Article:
A global wave of protest has developed in response to an attack on Hazara school children in Kabul, Afghanistan, on September 30. More than 50 students, mostly young women, were killed and more than 80 others wounded.
The bomb went off as the students were sitting for a university entrance practice exam.
Green Left’s Susan Price spoke to Fatima*, a Hazara woman living in Kabul, about the explosion, the protests, the response by the Taliban and the situation for Hazaras in Afghanistan.
“My husband has been missing for two years. I was a teacher in one of the private schools. I live in Kabul province. My father died due to COVID-19, I have two brothers, two sisters from my family live in the village. They are six hours away from me and I haven't seen my family for eight months.
“When my husband disappeared due to a Taliban explosion, my father-in-law threw me and my child out of the house. Currently, my father-in-law is looking for my children and wants to take my children away from me. In our country, when a person dies, their children are taken by their relatives, they are not given to the mother.
Fatima lives only a few streets away from the Kors Kaj educational centre. She said that on the day of the explosion she was at home with her children. “A terrible noise came and the windows of several neighbours’ houses and my room broke.” Glass fell from the window, injuring Fatima’s leg.
Fatima described the carnage at the school: “Girls and boys were pulled out of the class by people who had blood on their bodies. They didn't have hands, they didn't have legs, they didn’t have heads.”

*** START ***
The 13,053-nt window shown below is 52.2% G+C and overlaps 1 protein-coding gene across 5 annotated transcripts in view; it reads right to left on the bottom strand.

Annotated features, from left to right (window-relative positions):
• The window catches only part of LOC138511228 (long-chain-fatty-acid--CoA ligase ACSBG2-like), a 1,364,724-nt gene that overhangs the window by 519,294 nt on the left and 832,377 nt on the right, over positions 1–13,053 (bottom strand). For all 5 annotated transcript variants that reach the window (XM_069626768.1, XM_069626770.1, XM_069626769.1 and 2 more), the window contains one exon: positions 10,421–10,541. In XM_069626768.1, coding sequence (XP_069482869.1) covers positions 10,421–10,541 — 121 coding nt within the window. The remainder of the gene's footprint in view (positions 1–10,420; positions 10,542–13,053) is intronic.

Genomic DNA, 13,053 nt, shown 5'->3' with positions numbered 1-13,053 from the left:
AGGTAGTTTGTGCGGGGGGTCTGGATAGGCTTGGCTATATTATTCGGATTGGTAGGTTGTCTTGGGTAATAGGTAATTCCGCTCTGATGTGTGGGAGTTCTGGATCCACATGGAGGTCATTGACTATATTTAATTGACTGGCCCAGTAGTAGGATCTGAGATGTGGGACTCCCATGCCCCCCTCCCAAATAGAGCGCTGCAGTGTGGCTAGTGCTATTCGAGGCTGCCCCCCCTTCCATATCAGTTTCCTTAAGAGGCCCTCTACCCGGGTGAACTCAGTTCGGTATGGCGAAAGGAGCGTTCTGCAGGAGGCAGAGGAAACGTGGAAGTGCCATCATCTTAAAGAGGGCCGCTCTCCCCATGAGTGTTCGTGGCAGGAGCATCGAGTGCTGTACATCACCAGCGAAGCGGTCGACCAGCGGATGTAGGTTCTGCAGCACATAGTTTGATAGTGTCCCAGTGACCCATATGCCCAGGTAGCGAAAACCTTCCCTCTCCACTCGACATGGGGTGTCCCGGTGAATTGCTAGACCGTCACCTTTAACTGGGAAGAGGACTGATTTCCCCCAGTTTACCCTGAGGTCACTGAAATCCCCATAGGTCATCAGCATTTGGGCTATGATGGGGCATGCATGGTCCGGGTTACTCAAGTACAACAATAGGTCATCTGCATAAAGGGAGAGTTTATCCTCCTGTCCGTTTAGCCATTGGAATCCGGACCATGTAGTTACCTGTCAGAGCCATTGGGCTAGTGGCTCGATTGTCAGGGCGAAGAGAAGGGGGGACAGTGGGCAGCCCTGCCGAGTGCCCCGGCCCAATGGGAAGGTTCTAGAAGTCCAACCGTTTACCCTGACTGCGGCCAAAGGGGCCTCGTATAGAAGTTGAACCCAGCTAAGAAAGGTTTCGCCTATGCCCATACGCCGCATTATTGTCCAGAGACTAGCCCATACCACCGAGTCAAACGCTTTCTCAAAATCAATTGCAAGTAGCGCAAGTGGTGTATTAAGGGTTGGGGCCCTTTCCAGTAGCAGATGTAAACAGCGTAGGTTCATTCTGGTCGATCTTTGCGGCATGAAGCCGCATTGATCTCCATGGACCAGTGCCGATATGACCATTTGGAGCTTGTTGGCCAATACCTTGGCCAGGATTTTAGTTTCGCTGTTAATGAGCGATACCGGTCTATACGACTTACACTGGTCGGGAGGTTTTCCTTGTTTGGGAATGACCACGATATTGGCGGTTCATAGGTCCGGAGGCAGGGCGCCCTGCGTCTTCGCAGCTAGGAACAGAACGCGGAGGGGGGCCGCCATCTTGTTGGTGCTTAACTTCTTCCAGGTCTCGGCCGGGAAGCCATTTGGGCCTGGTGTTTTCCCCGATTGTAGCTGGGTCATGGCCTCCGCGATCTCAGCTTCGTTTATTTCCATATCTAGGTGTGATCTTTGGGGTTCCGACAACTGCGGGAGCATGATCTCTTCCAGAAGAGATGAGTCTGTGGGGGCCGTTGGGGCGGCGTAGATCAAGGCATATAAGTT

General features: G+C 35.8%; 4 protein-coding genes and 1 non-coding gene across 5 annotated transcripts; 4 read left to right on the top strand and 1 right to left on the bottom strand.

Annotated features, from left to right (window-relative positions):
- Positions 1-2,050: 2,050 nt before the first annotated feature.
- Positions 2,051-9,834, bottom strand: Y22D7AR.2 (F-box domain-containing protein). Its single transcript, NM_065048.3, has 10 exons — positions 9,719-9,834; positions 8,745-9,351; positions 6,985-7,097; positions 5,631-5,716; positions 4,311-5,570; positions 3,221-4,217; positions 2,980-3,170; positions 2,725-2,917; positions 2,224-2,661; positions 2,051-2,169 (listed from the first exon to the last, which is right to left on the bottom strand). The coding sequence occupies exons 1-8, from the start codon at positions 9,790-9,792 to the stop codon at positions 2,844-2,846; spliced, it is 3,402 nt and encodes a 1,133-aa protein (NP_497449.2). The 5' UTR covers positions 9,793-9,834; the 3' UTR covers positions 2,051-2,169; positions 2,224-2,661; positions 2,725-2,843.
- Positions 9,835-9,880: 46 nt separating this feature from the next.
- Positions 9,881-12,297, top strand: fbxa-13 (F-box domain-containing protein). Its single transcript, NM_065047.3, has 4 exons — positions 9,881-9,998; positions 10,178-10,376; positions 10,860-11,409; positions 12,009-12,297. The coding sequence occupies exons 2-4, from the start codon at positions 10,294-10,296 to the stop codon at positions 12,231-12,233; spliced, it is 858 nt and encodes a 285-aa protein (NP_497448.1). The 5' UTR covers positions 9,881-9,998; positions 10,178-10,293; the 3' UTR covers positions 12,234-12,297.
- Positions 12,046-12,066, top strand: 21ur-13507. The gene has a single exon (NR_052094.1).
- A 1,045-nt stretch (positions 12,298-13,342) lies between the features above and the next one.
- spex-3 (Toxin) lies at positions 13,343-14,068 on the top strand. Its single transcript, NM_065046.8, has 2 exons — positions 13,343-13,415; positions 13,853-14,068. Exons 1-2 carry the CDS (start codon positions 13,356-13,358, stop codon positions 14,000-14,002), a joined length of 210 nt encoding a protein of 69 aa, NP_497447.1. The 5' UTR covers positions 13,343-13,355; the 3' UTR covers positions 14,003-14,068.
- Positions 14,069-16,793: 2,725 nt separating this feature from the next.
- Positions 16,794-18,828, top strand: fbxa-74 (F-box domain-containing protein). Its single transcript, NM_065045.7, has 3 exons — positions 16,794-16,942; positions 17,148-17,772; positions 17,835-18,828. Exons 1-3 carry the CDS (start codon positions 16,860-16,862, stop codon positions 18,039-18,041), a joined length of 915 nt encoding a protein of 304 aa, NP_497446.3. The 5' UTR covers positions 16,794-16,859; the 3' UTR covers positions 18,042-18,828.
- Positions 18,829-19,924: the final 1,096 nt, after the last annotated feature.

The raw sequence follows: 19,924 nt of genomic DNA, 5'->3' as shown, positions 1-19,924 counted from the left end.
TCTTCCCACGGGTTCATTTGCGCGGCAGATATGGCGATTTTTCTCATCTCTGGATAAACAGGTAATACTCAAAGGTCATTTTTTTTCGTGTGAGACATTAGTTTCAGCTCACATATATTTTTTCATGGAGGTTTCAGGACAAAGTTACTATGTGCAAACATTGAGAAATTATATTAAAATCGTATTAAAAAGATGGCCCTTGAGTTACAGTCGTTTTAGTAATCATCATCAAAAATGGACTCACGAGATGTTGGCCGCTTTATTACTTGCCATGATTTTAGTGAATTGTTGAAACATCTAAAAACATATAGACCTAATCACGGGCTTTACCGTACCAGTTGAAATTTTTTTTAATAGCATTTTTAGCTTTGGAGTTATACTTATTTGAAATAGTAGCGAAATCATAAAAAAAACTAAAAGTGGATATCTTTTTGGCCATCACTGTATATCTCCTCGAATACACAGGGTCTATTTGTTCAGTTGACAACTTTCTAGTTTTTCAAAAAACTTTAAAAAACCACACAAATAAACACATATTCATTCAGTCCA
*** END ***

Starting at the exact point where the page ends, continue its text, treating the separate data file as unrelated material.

A few days after the bombing, women took to the streets of Kabul in protest. Fatima joined them. “After the explosion, we had a demonstration at the state university. We were 50 girls, but [the Taliban] did not allow us [to protest].
“When we continued the demonstration, [they] whipped the girls.
“We were shouting at the demonstrations ‘Stop Hazara genocide!’.
“They told us that if we protest the next day, they will expel us from the university.”
“The Taliban's response to the protests has been very violent. Women were beaten for protesting.”
Fatima said the situation for Hazaras is unbearable.
“Hazara people are flogged and imprisoned for theft. In the villages, the Taliban forcibly take the houses of the Hazaras. Taliban do not allow Hazara people to work.
The Taliban harass Hazara people who own shops every day and demand large sums of money from them, Fatima said.
Bombings targeting Hazaras happen all the time, Fatima said. Many victims die because of the Taliban’s brutality.
“When there was an explosion, the Taliban did not allow people to give blood to the wounded,” Fatima said. “They perished because of blood [loss].”
Families of the wounded were also beaten.
Fatima said Western governments need to provide financial support to the Hazaras. “We ask the Australian government to save our country.”
Many Hazaras like Fatima would like to leave Afghanistan, however, the Taliban has stopped issuing passports. Fatima appealed to the Australian government to grant her and her children a visa and to protect the Hazara people.
“I want the Australian government to grant visas to Hazara Shia people and accept them as refugees.”
[*Fatima is a pseudonym.]